“I don’t think markets are going down because of Greece, I don’t think markets are going down because of the ‘fiscal cliff’ — because there won’t be a ‘fiscal cliff,’ ” Marc Faber told CNBC’s “Squawk Box.”
Marc Faber: Actually, I’m so happy to be on your show, because whenever I feel depressed and I see you, you group of people that are so optimistic, I feel enlightened, and again full of life. So I think actually you should open up a psychiatric clinic for depressed people, and you would do very well, because everybody would be good after talking to you.
Host: But would we be fooling them into feeling good?
Faber: I think the point is this: I don't think markets are going down because of Greece, I don’t think that markets are going down because of the fiscal cliff, because there won't be a fiscal cliff. They'll do some patch work, a little bit of tax increases come into play in five years time, and a bit of spending cuts that come in 100 years, and then everybody will be happy and they'll be a rebound in the market. But the market is actually going down because I think that corporate profits will begin to disappoint, and that the global economy will hardly grow next year, or even contract. And for that is the reason that stocks, from the highs in September at 1470 on the S&P, will drop in my view at least 20%. Apple has already dropped more than 20%.
Host: What's causing this global slowdown? Is there any way out of this or is this a mess that we have created and we’ve got to live with right now?
Faber: Each country has specific problems. In some countries we have overcapacity problems. I was in Vietnam. I’ve seldom seen such an overbuilt real estate market. It will take years to absorb everything. And if Vietnam’s property market is a microcosm of the Chinese property market, it will also take years in China to absorb all the properties that are being built. In the western world, including Japan, the problem is we have too much debt and that debt now will have to be somewhere, somehow, repaid or it will slow down economic growth. And so, I think that we live beyond our means 1980 to 2007 and now it's payback period.
Host: It's payback period, but if you have a situation that you expect, where the fiscal cliff is one that we never address, we just kick the can down the road, and deal with it another day, when does it actually start to catch up with us?
Faber: i can't tell you precisely the day, but I think the whole global financial system will have to be reset at some problem. And it won't be reset by central bankers, but by imploding markets; either the currencies or the debt markets or the stock markets, but it will happen. It will happen one day big time and then we will all be lucky if we still have 50% of the asset values that we have today.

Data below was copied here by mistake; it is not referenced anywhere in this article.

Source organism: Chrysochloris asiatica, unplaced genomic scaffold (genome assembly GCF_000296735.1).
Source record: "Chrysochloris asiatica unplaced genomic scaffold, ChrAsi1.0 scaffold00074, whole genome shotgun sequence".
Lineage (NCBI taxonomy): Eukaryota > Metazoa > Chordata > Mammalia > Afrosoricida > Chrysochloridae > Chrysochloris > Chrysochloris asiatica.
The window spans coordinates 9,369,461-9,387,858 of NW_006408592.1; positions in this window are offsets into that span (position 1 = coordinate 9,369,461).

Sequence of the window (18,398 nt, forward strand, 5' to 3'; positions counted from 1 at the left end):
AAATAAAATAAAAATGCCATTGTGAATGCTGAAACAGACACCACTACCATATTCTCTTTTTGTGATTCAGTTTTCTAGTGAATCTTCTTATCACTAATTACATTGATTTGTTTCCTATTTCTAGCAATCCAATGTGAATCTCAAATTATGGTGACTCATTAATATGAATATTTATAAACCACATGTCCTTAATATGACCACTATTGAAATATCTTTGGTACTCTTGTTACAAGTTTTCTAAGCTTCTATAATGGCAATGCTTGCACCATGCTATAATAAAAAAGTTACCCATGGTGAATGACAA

Host: So, if we were to handle the fiscal cliff --
Faber: It's a very optimistic scenario.
Host: There are a lot of people who have talked about this scenario. Something that definitely worries me, too. But, do you is it a situation that could be avoided if we tackled the fiscal cliff and actually made some tough decisions right now? If we grasp at austerity the way some of the Europeans have done it, there are people who say we don't want to do it that way, look at what's happened to Europe, they’ve gone back into recession, but is it your thought we need to deal with the medicine and suffer the pain at some point?
Faber: For sure there will be pain, and there will be very substantial pain. The question is do we take less pain now through austerity or risk complete collapse of society in five to ten years time. And in a democracy, they're not going take the pain now. They'll kick down the problems and they'll become bigger and bigger.
Host: So, you think we won't be able to do anything until it's too late, that we won't have the political will to go ahead and at that time tough decisions now, and that's why we'll end up --
Faber: Correct. But, I don't want to leave you without some optimistic words.
Host: Yes, now that you've talked about the complete collapse of society, tell us about the bright side of things.
Faber: I’ve recently been on to Vietnam, Cambodia, Laos, of course Thailand, because I have a house there, and Myanmar. that whole region is known as Southeast Asia, and I think that region of 250 million people will continue to grow regardless because you have a relatively high GDP per capita in Thailand, maybe 3,000 or 4,000 US Dollars, and the surrounding countries GDP per capita less than $1,000. And these countries are opening up now, and I think with the trade links and transportation links that are being expanded regardless of what happens in the world, can grow. Provided there is geopolitical stability in Asia which is a big question mark.
Host: So the situation in Vietnam, you said the housing bubble is going to take years to get through. But you still think the growth statistics will trump that? Yes, but, you see, in Vietnam from the peak exports in 2008 up to today, the export performance of Vietnam has been the best of any emerging market. Better than China, better than Columbia, and much better than say Eastern European economies.
Host: So, your bright spot is that all of western society is going down the toilet but if we move to Laos, we might be able to make $3500 a year? I know I can buy a lot --
Faber: Joe, you're a nice person, but --
Host: That doesn't sound that great, Marc, to me. And I resemble that you said that we're like Pollyanna’s, that we're constantly optimistic. That's the wrap on -- I got to sue for you definition of character.
Faber: Sorry, I didn't mean to insult you. I wanted to say something nice about you that you're an optimistic person.
Host: I'm buying a gun. I’m not optimistic. Don't throw me in there. I’m reading about the U.S. Military forces training for zombie apocalypse.